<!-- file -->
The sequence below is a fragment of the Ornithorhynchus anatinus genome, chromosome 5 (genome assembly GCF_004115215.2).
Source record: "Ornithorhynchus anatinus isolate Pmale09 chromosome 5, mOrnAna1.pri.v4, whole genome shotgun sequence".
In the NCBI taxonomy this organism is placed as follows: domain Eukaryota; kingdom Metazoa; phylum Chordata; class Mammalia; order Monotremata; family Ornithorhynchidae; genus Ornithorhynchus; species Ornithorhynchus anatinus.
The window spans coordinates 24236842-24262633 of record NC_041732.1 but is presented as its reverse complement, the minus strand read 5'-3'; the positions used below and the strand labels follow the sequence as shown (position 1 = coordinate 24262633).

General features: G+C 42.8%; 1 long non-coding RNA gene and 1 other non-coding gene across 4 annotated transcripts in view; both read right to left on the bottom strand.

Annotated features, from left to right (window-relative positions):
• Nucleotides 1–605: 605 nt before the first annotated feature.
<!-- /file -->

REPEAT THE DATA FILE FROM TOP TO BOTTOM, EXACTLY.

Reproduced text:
The sequence below is a fragment of the Ornithorhynchus anatinus genome, chromosome 5 (genome assembly GCF_004115215.2).
Source record: "Ornithorhynchus anatinus isolate Pmale09 chromosome 5, mOrnAna1.pri.v4, whole genome shotgun sequence".
In the NCBI taxonomy this organism is placed as follows: domain Eukaryota; kingdom Metazoa; phylum Chordata; class Mammalia; order Monotremata; family Ornithorhynchidae; genus Ornithorhynchus; species Ornithorhynchus anatinus.
The window spans coordinates 24236842-24262633 of record NC_041732.1 but is presented as its reverse complement, the minus strand read 5'-3'; the positions used below and the strand labels follow the sequence as shown (position 1 = coordinate 24262633).

General features: G+C 42.8%; 1 long non-coding RNA gene and 1 other non-coding gene across 4 annotated transcripts in view; both read right to left on the bottom strand.

Annotated features, from left to right (window-relative positions):
• Nucleotides 1–605: 605 nt before the first annotated feature.